Effects of Winter Housing, Exercise, and Dietary Treatments on the Behaviour and Welfare of Red Deer (Cervus Elaphus) Hinds
Abstract:To assess the welfare of red deer (Cervus elaphus) confined at pasture or in indoor housing over winter, behaviour, productivity, skin damage and adrenal response to ACTH challenge were measured in six groups of eight weaner hinds over 91 days from June to September 1990 in Otago, New Zealand. The hinds were confined either indoors (I), indoors with daily exercise (IE), or outdoors (O); (n = 2 groups to each treatment). All groups were fed concentrate ad libitum plus 100g lucerne head−1 day−1.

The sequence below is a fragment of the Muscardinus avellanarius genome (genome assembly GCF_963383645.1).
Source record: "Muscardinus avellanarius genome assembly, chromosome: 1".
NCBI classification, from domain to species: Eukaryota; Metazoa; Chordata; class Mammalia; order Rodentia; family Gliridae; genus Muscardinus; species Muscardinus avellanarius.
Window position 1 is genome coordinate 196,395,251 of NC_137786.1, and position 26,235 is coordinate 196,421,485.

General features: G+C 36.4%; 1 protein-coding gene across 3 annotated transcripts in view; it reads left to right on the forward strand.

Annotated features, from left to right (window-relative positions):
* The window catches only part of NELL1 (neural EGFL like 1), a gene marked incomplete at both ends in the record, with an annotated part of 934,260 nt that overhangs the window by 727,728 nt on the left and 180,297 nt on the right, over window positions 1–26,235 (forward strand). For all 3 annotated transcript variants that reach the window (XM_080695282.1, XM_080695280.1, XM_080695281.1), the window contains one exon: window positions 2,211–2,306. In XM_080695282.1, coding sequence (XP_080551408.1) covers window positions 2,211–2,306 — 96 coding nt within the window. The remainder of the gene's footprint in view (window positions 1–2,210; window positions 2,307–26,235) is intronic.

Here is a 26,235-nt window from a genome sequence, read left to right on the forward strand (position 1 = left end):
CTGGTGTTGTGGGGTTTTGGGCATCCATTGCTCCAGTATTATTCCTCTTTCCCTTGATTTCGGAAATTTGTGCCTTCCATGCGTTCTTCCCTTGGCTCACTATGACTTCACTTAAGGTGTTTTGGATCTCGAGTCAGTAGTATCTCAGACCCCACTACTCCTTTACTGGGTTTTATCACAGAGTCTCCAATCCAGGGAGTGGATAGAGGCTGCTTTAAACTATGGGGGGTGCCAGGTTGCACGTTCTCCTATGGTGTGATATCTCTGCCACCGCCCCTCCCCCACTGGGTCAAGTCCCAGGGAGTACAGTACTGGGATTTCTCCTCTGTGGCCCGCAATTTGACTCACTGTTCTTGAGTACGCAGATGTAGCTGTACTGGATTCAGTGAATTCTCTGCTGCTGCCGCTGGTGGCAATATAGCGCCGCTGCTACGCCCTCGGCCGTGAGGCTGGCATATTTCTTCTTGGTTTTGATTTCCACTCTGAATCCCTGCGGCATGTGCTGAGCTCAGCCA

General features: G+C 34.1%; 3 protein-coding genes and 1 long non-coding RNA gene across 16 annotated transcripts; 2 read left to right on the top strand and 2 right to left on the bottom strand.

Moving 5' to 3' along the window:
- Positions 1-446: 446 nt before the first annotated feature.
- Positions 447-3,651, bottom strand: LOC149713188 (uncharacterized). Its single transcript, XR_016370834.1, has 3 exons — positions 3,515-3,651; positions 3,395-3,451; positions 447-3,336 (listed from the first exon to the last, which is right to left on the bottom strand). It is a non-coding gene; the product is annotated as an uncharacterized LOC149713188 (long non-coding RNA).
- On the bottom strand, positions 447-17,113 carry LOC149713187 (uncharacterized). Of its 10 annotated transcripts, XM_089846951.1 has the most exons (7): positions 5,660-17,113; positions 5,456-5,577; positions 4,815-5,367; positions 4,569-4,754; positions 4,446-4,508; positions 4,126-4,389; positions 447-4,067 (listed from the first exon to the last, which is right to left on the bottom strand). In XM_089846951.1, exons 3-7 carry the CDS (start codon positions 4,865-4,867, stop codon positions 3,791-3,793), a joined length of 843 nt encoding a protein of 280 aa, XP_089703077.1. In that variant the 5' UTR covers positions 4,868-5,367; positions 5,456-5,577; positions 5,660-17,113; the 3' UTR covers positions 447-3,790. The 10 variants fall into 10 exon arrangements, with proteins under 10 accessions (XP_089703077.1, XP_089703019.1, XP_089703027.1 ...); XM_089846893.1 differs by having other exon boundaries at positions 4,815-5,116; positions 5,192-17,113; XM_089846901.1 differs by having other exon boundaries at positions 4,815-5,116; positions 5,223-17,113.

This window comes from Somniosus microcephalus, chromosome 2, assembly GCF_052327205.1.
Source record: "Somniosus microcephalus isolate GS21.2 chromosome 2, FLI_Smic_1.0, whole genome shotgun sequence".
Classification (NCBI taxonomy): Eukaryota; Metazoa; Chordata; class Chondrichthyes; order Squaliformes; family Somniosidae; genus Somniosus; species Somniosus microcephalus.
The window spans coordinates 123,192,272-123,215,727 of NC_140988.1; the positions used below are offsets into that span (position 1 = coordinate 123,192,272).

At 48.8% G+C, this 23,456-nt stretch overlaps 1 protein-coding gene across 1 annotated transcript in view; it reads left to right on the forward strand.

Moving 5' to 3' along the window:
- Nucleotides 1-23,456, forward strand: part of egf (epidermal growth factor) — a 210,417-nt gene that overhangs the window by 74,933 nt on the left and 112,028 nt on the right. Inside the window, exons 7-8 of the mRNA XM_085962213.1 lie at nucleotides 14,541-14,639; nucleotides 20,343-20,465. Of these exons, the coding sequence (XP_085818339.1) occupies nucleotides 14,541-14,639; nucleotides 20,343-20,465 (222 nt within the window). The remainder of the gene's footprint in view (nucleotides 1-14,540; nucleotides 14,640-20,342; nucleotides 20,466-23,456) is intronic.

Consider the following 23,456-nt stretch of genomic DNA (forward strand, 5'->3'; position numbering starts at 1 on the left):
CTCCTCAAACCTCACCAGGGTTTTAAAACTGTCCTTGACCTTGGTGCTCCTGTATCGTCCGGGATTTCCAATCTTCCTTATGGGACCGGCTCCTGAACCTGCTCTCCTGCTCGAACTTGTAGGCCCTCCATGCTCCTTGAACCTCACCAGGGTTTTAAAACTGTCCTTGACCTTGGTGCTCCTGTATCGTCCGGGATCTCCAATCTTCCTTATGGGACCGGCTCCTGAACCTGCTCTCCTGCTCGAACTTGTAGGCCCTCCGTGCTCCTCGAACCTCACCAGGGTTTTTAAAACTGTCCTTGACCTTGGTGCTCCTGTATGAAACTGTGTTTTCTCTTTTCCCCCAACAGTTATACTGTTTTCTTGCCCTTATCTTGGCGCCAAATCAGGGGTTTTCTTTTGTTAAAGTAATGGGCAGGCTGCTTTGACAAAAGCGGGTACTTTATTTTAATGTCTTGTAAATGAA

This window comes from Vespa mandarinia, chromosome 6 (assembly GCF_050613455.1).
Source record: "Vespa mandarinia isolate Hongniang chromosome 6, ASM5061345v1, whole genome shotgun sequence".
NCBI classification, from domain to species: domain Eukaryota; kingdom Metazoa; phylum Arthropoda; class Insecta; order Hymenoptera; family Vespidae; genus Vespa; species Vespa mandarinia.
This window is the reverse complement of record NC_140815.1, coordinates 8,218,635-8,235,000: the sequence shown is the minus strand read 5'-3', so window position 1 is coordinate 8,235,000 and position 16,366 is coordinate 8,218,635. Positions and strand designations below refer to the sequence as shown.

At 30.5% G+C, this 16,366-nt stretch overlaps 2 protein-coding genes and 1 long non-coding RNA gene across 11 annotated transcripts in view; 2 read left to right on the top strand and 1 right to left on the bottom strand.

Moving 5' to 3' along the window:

Indoor confinement was associated with a greater incidence of nosing/chewing other hinds, aggression, chewing of the enclosure, and closer distances between individuals, compared with outdoor confinement (P < 0.05). Ad libitum provision of hay over a 2-week period reduced the incidence of chewing of indoor enclosures (P < 0.01). Weight gain was greater for indoor groups than outdoor groups in August and September (P < 0.05) and overall weight gains for indoor groups (from two weeks into the study, until the end) were higher for the exercise treatment (P < 0.05). Intake of concentrates did not differ significantly between treatments. Skin damage was greater for indoor than outdoor groups (P < 0.05), and positively related to weight gain (P <0.01) and receiving aggression (P < 0.01), which in turn was negatively related to liveweight (P < 0.001). A negative relationship was found between pre-challenge levels of plasma cortisol and the number of aggressive interactions received (P < 0.05). Pre-challenge cortisol was greater for IE than I (P < 0.05), and the increase in cortisol post-challenge was greater for outdoor groups than indoor groups (P < 0.01). Conclusions were that indoor confinement had a positive effect on weight gain, but increased aggression and skin damage, indicating that the deer were compromised socially. Provision of ample forage reduced chewing of the walls. The slightly greater weight gain in IE compared with I deserves further investigation.